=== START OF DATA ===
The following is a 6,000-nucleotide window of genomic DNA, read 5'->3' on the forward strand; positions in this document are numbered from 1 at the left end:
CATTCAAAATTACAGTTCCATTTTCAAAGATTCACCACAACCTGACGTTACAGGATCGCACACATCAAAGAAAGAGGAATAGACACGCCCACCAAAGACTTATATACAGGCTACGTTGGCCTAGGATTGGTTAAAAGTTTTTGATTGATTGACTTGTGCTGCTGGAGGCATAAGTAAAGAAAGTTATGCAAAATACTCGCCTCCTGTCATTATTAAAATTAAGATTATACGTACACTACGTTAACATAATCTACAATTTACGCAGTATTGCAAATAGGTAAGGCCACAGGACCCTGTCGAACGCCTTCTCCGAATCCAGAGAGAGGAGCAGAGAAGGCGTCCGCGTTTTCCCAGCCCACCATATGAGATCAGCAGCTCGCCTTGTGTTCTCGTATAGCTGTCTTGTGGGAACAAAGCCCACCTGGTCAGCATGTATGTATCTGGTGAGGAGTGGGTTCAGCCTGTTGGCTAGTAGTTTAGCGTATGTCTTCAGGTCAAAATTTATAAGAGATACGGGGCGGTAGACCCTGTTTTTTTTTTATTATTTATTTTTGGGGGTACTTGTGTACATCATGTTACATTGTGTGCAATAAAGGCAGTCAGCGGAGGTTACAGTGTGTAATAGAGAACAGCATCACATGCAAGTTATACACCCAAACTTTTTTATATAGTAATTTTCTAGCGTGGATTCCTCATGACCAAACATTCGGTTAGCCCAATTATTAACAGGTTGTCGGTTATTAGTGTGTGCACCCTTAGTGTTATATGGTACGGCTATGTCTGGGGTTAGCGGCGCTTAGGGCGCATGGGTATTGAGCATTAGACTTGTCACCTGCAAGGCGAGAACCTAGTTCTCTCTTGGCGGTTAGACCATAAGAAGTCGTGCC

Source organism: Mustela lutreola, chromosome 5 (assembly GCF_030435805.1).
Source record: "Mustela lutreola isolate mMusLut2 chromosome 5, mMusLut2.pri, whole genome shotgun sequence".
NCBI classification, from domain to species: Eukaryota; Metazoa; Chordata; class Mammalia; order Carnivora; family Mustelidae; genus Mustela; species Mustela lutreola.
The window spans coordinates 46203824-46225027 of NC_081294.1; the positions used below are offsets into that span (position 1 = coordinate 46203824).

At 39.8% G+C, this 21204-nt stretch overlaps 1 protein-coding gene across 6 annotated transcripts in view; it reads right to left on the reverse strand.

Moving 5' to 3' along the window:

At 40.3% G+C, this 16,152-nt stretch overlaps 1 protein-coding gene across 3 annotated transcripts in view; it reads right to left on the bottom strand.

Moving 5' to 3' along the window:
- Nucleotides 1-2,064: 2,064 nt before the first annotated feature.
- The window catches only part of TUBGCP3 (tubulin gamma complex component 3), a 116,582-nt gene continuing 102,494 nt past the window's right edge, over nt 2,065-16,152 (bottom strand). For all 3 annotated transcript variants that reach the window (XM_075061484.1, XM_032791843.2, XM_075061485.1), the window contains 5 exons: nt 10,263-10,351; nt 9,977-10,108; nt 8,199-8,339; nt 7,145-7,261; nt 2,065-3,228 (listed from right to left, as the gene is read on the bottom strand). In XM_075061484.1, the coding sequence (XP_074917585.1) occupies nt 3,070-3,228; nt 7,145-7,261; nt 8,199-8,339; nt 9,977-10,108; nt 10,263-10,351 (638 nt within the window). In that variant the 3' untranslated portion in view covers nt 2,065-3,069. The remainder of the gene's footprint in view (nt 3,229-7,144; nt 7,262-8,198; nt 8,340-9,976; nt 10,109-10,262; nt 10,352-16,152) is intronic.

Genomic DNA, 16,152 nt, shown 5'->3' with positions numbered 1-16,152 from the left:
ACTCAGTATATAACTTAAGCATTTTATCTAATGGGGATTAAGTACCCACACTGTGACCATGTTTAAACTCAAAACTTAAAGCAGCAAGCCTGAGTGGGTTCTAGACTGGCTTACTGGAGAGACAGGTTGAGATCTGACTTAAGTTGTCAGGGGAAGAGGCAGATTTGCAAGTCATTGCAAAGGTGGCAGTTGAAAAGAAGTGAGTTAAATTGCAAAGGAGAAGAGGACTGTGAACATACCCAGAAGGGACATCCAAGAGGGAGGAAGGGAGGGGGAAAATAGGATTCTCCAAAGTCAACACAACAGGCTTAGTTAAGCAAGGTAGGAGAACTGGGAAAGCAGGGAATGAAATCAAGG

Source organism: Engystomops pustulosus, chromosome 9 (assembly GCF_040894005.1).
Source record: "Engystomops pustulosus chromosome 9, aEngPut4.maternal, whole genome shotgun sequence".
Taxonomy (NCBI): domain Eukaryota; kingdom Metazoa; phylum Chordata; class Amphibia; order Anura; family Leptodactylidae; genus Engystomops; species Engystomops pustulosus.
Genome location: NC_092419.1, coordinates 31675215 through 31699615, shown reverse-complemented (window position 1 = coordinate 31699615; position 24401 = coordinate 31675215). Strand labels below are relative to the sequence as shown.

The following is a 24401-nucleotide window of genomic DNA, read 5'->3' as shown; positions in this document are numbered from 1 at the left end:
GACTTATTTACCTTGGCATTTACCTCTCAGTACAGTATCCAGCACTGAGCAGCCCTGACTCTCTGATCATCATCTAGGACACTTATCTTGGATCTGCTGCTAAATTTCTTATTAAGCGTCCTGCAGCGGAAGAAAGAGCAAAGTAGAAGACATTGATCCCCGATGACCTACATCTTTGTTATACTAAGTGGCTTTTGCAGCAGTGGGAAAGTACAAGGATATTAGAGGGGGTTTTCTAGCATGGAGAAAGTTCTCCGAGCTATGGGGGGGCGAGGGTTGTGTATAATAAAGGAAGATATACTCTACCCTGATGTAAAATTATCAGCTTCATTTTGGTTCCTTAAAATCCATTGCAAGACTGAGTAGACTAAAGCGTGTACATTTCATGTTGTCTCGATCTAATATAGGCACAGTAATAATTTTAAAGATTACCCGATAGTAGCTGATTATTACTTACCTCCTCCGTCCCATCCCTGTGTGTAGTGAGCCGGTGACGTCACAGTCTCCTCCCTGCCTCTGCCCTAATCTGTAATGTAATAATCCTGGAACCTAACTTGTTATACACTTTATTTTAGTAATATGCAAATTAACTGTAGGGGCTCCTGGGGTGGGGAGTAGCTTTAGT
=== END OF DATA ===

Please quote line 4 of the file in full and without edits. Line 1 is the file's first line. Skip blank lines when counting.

Source record: "Mustela lutreola isolate mMusLut2 chromosome 5, mMusLut2.pri, whole genome shotgun sequence".